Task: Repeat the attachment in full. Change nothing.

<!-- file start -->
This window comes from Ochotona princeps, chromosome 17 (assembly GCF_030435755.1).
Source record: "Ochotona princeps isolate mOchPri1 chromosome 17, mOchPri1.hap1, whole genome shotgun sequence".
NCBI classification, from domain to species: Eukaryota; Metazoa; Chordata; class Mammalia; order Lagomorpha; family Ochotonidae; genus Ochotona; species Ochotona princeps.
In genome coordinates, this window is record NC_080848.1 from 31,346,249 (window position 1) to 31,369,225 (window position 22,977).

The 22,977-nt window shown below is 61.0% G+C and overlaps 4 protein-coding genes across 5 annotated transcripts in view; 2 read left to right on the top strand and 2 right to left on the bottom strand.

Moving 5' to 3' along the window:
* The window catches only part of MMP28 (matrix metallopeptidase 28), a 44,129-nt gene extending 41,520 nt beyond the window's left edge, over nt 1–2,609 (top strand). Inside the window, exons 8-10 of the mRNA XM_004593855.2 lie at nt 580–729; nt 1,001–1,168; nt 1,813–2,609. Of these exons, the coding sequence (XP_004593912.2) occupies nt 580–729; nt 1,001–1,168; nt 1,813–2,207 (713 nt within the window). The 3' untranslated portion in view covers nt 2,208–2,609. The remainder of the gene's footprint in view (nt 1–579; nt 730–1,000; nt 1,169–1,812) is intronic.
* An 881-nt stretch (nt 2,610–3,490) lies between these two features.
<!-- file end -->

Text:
This window comes from Ochotona princeps, chromosome 17 (assembly GCF_030435755.1).
Source record: "Ochotona princeps isolate mOchPri1 chromosome 17, mOchPri1.hap1, whole genome shotgun sequence".
NCBI classification, from domain to species: Eukaryota; Metazoa; Chordata; class Mammalia; order Lagomorpha; family Ochotonidae; genus Ochotona; species Ochotona princeps.
In genome coordinates, this window is record NC_080848.1 from 31,346,249 (window position 1) to 31,369,225 (window position 22,977).

The 22,977-nt window shown below is 61.0% G+C and overlaps 4 protein-coding genes across 5 annotated transcripts in view; 2 read left to right on the top strand and 2 right to left on the bottom strand.

Moving 5' to 3' along the window:
* The window catches only part of MMP28 (matrix metallopeptidase 28), a 44,129-nt gene extending 41,520 nt beyond the window's left edge, over nt 1–2,609 (top strand). Inside the window, exons 8-10 of the mRNA XM_004593855.2 lie at nt 580–729; nt 1,001–1,168; nt 1,813–2,609. Of these exons, the coding sequence (XP_004593912.2) occupies nt 580–729; nt 1,001–1,168; nt 1,813–2,207 (713 nt within the window). The 3' untranslated portion in view covers nt 2,208–2,609. The remainder of the gene's footprint in view (nt 1–579; nt 730–1,000; nt 1,169–1,812) is intronic.
* An 881-nt stretch (nt 2,610–3,490) lies between these two features.